ment must be in writing and
signed by the maker (of a note)
or drawer (of a bill or check).
Seat sale tomorrow for "The
'Rose of Panama," Taconia thea
I#-\mTl^f» - Business Office Main 12.
PHI IIV I N Circulation Dept. Main 12.
« llVllUk/ Editorial Dept. Main 704^
OFFICE 77O-778 COMMERCE ST.
160,000,000 COINS ARE BEING
COUNTED IN U.S. TREASURY
Counting the thousands of bags
of money, coin by coin.
WASHINGTON", D. C, Dec. 4.
—Before March 4 all the money
in the United States treasury will
have to be counted twice.
The first count has already
started. About the time it is fin
ished the office of the treasurer,
Carmi Thompson, will have ex
pired and his successor, appoint
ed by President Wilson, will re
quire a recount of the funds.
There are approximately ICO,
--0 00,000 coins which have to be
handled In these countings. The
silver dollars make up |156,708,
--900 and the rest is made up of
quarters, nickels, dimes and pen
nies. Tho paper money must be
counted also, together with the
This little chore costs about
$18,000 every time it Is perform
ed, which occurs whenever there
Is a new treasurer.
The present countinpr is due to
the desire of President Taft to
make a job for Carmi Thompson,
For the Generous Response to Our Announcement
of Our Annual Christmas Piano Club Sal©
Throughout the entire history of merchandising it has been an
established fact that the price at which an article fs sold depends
to a great extent on the expense incurred in making the sale—for
instanoe, should the housewife ask the grocer the piiee of canned
corn, he would tell her 15 cents a can, or he would sell two cana for
25 cents, and if a dozen cans were taken a still greater reduction
would be made. Why does he do thjs? It takes no more of his
time to sell two cnns to the customer than it would one; his store
rent costs no more and his clerk hire is no greater. If he ran make
this saving in expense it naturally follows that he can make the
same saving to his customer without loss of profit to himself. This
being true of other lines of goods, why should it not he equally true
In the selling of pianos? To be sure, very few who buy pianos
would have use for more than one; but why not a number get to
gether and buy their instruments at the same time, which would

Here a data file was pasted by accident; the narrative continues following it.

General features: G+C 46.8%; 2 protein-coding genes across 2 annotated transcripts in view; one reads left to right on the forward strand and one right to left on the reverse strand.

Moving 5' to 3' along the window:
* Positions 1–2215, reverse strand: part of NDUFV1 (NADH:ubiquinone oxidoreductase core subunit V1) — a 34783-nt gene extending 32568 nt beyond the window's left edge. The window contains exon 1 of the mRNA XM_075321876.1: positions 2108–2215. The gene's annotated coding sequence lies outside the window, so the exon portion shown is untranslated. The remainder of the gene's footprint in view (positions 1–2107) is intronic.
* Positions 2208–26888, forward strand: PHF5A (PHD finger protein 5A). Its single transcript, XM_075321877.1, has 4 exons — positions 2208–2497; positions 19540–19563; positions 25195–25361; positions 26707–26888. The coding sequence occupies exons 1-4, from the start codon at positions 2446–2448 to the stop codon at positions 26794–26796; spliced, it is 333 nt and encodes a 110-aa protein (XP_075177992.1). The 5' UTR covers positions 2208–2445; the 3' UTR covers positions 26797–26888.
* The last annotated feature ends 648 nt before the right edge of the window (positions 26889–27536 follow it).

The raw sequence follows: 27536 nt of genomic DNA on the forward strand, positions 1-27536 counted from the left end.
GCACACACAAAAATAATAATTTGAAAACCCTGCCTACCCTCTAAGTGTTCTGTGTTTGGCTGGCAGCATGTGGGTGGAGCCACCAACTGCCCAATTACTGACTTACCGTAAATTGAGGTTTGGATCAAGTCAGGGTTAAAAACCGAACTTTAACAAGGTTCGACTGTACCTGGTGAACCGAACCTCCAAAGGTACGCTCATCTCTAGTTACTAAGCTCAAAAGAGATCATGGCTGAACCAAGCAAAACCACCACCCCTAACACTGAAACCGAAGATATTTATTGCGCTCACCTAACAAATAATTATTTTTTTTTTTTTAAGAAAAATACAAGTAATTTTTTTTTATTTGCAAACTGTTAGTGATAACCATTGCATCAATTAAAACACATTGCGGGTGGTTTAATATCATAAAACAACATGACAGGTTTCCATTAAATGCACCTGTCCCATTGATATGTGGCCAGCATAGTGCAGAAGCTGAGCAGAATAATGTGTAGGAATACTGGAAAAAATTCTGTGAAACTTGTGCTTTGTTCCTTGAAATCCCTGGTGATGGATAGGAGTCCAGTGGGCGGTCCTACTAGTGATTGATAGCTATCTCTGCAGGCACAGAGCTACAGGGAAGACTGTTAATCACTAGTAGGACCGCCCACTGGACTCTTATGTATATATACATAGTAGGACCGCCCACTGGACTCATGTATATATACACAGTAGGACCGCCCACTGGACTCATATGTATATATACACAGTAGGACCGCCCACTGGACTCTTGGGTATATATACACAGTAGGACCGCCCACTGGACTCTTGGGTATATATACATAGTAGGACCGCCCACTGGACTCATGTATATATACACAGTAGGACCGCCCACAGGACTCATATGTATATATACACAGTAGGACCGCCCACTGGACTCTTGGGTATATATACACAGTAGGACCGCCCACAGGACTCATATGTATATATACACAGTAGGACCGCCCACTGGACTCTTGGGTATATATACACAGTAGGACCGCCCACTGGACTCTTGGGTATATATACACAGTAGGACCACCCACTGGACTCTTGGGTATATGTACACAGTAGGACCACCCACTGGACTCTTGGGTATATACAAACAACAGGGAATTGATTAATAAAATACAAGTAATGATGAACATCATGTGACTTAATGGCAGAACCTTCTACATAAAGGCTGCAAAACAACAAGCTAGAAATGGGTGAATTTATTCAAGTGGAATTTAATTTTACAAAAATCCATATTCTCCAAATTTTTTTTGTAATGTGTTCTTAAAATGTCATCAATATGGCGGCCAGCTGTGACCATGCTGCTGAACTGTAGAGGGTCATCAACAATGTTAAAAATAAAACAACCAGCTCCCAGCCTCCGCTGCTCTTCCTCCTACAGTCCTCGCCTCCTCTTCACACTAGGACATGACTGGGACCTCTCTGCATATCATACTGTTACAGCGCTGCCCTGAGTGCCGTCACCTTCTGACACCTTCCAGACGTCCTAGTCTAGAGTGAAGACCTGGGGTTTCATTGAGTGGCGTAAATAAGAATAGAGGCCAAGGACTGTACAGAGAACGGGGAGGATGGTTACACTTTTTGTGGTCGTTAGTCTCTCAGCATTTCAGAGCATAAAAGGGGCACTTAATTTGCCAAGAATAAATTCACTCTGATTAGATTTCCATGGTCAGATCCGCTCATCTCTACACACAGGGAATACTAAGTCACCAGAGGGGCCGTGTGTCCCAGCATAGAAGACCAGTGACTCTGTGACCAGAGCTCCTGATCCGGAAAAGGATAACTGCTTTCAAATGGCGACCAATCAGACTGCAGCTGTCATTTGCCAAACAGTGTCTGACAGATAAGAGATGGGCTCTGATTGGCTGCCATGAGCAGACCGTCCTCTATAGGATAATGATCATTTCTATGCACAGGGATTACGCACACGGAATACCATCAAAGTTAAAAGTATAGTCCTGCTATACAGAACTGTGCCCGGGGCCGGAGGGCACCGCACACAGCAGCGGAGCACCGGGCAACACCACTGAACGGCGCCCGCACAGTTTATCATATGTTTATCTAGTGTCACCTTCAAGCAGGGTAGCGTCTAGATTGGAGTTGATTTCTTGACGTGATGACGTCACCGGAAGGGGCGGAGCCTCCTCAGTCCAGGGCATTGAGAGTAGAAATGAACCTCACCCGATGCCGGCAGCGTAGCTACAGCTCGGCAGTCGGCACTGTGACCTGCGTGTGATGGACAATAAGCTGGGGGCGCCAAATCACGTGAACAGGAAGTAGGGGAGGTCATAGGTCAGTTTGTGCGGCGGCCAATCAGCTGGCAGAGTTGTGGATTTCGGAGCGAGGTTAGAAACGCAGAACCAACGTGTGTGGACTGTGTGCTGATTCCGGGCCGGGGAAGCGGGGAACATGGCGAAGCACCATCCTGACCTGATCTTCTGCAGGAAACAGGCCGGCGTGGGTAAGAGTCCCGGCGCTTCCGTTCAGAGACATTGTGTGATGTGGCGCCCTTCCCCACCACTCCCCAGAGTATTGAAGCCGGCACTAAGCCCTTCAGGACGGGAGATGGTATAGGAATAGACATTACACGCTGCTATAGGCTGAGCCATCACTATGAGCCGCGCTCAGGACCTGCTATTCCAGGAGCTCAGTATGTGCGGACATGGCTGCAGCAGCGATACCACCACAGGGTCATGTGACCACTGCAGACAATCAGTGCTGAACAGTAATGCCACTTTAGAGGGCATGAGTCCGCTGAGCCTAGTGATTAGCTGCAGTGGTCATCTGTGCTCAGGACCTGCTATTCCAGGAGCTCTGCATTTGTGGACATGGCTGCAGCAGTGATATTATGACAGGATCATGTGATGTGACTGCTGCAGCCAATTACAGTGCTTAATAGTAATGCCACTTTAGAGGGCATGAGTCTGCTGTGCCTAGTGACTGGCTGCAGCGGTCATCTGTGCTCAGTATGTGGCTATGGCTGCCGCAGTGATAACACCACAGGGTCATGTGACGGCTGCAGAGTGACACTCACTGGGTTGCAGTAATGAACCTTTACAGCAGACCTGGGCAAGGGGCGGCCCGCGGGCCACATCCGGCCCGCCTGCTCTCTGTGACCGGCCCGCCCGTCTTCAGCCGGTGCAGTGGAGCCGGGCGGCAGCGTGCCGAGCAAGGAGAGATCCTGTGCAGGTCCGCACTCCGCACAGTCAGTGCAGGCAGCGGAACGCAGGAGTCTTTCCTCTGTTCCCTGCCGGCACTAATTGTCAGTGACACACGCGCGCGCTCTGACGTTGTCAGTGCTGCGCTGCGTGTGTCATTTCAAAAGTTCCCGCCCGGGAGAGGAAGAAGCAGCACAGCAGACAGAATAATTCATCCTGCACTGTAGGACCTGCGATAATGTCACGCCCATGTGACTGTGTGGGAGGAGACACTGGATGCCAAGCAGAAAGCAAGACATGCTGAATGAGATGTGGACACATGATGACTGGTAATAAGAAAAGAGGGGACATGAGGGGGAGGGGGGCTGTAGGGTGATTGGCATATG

be equivalent to one person buying the lot? Think of the great
possibilities in the way of savings should 117 people adopt this
method of purchasing their Instruments. To make such a tjiing pos
sible is the reason for the formation of the Xmaa Piano Club Sale.
One hundred and seventeen pianos have been reserved for club
members and will be delivered to them at the same great reduc
tions as would be made possible if the entire number were sold to
Many styles of the world-renowned Klmball, the artistic Hazel
ton, the popular Eilers, the famous Lester, the sweet toned Story &
Clark, the well known Marshall & Wendell, the marvelous Auto
piano and many other makes are included in our Xmaa piano club.
Payments Are Unusually Easy
Members joining "Club A" will obtain choice
of a fine new Piano upon payment of $6.00 down
and weekly payments of $1.25 to $1.50.
Members of "Club B" pay $10.00 to $15.00
down and then at the rate of $1.75 to $2.00 per
"Club C" members pay $15.00 to $20.00
down and the balance in payments of $2.25 to
Members of "Club D" are required to pay
$20.00 to $25.00 down and $2.75 to $3.50 a week.
Note—Payments may be arranged on a
monthly, quarterly or semi-annual basis if de
sired. Members making larger payments than
above will effect an additional saving of interest.
Here Are the Club Sale Prices:
The regular $250, $300 and $350 styles go to
Club members for $165, $212 and $253.
The regular $375, $400 and $425 styles go to
Club members for $271, $288 and $304.
The regular $450, $475 and $500 styles go to
Club members for $320, $337 and $360.
The regular $550, $600 and $650 styles go to
Club members for $396, $428 and $462.
Join at Once
If you want to secure your share of this great saving, see that
your name Is registered on our club membership books at once. The
sooner you call, the more assured you are of choosing from a com
plete assortment, and the quicker you get your piano. Remember,
too, that each of the four clubs is limited as to membership, and
when the required number join the clubs will be closed.
Old pianos and organs will be accepted from club members at
fair values toward payment of any new piano desired. Drop in th«
first thing in the morning. Ellcrs Music House, 943-45 C St.
Wednesday, Dec. 4, 1912.
who filled In as private secretary
to the president while Hllles was
acting as the manager of the Taft
campaign. When that aad func
tion was completed, Hllles camo
hack to his old job in Washing
ton, and in order to make a place
for Thompson, Lee McClung was
"Bays who will work can rise,"
says B. A. Worthington, the Chi
cago & Alton's new president.
One can say as much for a pan